Charging for Investigational Drugs and Devices – Webinar Recording/Transcript
If you’ve been enticed by the FDA’s investigational drug cost recovery program or charging subjects and investigators for the costs of manufacture, research, development and handling of your investigational device, you owe it to yourself to first attend this presentation by a former FDAer.
The FDA is providing opportunities for investigational drug and device direct cost recovery.
But before you assume this is your big break, know there are possible downsides: Have you considered that charging for your investigational product might depress recruitment rate and create barriers to access that can worsen disparities in clinical trial participation?
Two Wilson Sonsini Goodrich & Rosati lawyers — one of whom is a former FDA official — are here to help you take advantage of the opportunities and understand and avoid any potentially negative consequences.
Of counsel Paul Gadiock, who was previously associate center director for policy at the FDA’s Center for Devices and Radiological Health (CDRH), and associate Olivia Cusimano will clarify the FDA’s current stance on charging for investigational drugs and devices. And they will share what you must consider before taking any such action.
- The factors to consider when deciding whether to seek cost recovery from participants in different clinical trial phases, such as retaining runway revenue and maintaining adequate recruitment
- Which investigational drug expenses can be recovered without FDA authorization, which can only be recovered with FDA authorization and which cannot be recovered at all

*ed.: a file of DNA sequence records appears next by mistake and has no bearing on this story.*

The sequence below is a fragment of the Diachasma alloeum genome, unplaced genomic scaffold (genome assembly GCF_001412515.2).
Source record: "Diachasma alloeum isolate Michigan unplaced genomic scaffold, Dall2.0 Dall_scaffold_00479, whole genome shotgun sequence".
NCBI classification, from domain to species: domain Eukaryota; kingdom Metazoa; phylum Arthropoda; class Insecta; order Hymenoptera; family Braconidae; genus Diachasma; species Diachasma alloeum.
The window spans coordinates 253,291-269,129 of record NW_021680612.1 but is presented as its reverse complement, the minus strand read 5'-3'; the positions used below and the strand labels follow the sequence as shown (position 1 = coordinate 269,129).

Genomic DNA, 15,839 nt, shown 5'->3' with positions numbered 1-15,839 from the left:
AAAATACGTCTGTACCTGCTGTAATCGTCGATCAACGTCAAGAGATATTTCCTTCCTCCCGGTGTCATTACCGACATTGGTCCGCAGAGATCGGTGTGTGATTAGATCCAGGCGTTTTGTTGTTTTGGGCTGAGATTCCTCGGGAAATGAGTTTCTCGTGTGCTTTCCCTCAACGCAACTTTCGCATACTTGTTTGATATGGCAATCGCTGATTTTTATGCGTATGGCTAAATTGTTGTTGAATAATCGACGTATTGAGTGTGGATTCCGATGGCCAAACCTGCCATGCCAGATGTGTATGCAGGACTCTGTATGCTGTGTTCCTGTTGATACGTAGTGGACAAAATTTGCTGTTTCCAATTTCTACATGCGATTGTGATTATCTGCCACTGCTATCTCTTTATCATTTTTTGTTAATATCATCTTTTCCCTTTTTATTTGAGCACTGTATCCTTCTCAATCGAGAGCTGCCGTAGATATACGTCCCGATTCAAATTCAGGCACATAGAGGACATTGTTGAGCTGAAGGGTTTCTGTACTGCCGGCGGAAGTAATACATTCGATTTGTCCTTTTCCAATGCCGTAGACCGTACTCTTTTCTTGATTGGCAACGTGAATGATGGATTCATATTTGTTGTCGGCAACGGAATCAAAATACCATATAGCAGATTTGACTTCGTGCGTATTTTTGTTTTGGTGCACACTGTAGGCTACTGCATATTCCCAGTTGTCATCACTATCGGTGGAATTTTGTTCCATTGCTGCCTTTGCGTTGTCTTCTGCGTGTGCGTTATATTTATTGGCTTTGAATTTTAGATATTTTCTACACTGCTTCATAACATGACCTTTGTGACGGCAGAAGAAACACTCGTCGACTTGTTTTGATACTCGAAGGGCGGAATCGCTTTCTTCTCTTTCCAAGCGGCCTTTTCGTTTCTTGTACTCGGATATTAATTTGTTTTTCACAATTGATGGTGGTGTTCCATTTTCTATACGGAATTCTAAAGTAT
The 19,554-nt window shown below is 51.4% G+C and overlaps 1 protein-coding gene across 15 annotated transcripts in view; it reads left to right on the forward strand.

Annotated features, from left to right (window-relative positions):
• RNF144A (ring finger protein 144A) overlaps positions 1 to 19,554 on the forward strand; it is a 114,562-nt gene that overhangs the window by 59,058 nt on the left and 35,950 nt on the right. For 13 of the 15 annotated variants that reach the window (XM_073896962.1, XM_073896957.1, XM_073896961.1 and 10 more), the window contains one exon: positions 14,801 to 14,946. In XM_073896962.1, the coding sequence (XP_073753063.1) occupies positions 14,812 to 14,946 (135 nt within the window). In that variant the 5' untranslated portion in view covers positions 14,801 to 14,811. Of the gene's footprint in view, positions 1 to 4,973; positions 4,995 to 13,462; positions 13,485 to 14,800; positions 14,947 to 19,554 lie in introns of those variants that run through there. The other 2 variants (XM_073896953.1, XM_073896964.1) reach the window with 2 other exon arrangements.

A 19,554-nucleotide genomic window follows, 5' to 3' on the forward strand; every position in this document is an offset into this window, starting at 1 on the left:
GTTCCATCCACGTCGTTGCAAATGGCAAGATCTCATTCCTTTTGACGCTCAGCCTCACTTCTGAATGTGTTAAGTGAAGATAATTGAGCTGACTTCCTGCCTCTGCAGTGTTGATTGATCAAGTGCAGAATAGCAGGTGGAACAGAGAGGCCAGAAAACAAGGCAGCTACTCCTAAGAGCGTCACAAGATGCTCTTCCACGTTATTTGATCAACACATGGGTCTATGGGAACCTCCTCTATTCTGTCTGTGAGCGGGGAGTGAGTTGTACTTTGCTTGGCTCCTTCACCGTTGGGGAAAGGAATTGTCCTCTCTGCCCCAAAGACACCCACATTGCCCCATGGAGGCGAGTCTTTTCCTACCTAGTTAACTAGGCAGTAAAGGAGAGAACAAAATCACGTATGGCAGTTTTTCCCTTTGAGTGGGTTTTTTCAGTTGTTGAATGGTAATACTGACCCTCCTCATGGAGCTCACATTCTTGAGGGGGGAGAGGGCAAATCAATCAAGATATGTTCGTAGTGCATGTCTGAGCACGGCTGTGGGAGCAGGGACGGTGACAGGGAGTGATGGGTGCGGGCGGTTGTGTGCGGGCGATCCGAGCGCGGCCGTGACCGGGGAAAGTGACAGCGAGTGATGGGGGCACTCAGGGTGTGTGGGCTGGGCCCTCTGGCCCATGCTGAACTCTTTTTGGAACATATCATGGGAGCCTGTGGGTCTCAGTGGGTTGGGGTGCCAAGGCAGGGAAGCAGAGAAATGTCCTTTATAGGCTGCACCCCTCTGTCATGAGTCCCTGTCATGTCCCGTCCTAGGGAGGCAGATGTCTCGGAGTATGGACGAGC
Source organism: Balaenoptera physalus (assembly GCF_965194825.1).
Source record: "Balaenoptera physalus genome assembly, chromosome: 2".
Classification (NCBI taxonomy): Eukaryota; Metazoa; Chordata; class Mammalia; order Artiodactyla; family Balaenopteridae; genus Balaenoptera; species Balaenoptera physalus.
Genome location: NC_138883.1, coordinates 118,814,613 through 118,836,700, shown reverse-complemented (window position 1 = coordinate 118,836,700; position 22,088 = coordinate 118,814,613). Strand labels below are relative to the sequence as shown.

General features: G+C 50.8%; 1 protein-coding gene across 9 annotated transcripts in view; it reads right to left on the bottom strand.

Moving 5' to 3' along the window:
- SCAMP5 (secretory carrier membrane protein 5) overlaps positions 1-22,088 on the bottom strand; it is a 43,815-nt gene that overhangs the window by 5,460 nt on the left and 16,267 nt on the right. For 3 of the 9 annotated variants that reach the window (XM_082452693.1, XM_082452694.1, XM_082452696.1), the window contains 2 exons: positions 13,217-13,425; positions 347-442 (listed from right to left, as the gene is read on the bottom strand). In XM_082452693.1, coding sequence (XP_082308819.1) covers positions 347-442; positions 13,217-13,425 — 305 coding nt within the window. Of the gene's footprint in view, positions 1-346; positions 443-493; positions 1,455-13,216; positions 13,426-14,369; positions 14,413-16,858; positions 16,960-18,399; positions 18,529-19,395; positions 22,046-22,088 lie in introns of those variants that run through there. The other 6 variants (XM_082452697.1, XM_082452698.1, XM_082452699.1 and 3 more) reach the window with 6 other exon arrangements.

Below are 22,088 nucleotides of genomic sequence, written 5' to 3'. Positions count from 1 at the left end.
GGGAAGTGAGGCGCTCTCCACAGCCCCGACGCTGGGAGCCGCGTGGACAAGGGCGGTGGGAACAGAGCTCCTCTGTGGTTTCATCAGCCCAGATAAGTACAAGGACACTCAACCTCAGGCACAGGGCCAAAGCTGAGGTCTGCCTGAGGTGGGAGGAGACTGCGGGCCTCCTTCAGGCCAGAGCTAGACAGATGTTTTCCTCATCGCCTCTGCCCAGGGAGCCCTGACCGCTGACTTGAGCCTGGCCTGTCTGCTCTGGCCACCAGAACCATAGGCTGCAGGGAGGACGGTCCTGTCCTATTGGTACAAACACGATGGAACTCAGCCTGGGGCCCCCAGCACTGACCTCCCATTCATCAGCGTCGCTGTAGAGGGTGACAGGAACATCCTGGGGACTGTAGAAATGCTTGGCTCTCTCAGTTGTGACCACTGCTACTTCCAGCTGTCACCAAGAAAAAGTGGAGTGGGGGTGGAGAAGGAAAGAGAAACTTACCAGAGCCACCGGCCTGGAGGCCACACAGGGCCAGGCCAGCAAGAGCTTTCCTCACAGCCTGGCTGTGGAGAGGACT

- The documentation requirements for sponsors to receive FDA authorization for cost recovery under the agency’s most recent guidance, Charging for Investigational Drugs Under an IND: Questions and Answers
- The FDA’s expanded access requirements for charging for investigational drugs
- The FDA’s cost-recovery framework for investigational devices
Investigational drug and device cost recovery can be pivotal to overcoming the financial hurdles of clinical trials. But don’t be so eager that you ignore the potential pitfalls. Find much-needed clarity by listening to this presentation.
Meet Your Presenters
Paul Gadiock, of counsel in the San Francisco office of Wilson Sonsini Goodrich & Rosati, primarily focuses on helping small and large medical device companies efficiently navigate local and national regulatory requirements. He brings unique first-hand experience with the development and application of regulatory programs to counsel clients at all stages of the medical product lifecycle, providing premarket and postmarket regulatory solutions for medical product clients. Previously, he served on the senior leadership team at CDRH. In this role, he advised key agency officials on issues related to the application of policies, programs, regulations and legislation, and was instrumental in appropriately encompassing or excluding devices from the scope of medical product regulation.
Olivia Cusimano, an associate in the Palo Alto office of Wilson Sonsini Goodrich & Rosati, represents a wide range of clients in the technology space, including biotech, emerging drug and medical device companies, software and hardware companies, through all stages of their lifecycle. She also maintains a robust FDA regulatory practice related to the regulation of cannabis and other breakthrough therapies.
Who Will Benefit
- Regulatory affairs personnel
- Finance officers
- Clinical trial coordinators
- Those related to the development and clinical evaluation of experimental drugs and devices
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Nov. 9, 2022